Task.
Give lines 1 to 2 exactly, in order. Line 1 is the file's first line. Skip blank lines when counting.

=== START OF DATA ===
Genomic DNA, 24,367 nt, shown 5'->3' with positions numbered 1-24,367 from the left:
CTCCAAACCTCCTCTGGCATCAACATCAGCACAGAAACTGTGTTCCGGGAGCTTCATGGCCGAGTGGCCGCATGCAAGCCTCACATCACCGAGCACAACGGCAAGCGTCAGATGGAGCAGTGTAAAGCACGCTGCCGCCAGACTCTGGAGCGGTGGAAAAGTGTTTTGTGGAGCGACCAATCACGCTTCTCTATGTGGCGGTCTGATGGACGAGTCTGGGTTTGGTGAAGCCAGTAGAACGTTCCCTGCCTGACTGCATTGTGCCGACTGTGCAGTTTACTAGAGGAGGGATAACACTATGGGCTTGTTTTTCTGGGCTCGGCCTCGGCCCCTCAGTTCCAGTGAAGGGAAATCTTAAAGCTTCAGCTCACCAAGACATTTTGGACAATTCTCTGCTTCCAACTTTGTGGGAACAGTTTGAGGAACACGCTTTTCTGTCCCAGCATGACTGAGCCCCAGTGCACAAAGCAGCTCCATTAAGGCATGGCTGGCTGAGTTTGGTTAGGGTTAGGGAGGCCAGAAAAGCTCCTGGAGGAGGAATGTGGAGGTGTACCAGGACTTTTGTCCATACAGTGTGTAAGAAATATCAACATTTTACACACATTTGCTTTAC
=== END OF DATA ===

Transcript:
Genomic DNA, 24,367 nt, shown 5'->3' with positions numbered 1-24,367 from the left:
CTCCAAACCTCCTCTGGCATCAACATCAGCACAGAAACTGTGTTCCGGGAGCTTCATGGCCGAGTGGCCGCATGCAAGCCTCACATCACCGAGCACAACGGCAAGCGTCAGATGGAGCAGTGTAAAGCACGCTGCCGCCAGACTCTGGAGCGGTGGAAAAGTGTTTTGTGGAGCGACCAATCACGCTTCTCTATGTGGCGGTCTGATGGACGAGTCTGGGTTTGGTGAAGCCAGTAGAACGTTCCCTGCCTGACTGCATTGTGCCGACTGTGCAGTTTACTAGAGGAGGGATAACACTATGGGCTTGTTTTTCTGGGCTCGGCCTCGGCCCCTCAGTTCCAGTGAAGGGAAATCTTAAAGCTTCAGCTCACCAAGACATTTTGGACAATTCTCTGCTTCCAACTTTGTGGGAACAGTTTGAGGAACACGCTTTTCTGTCCCAGCATGACTGAGCCCCAGTGCACAAAGCAGCTCCATTAAGGCATGGCTGGCTGAGTTTGGTTAGGGTTAGGGAGGCCAGAAAAGCTCCTGGAGGAGGAATGTGGAGGTGTACCAGGACTTTTGTCCATACAGTGTGTAAGAAATATCAACATTTTACACACATTTGCTTTAC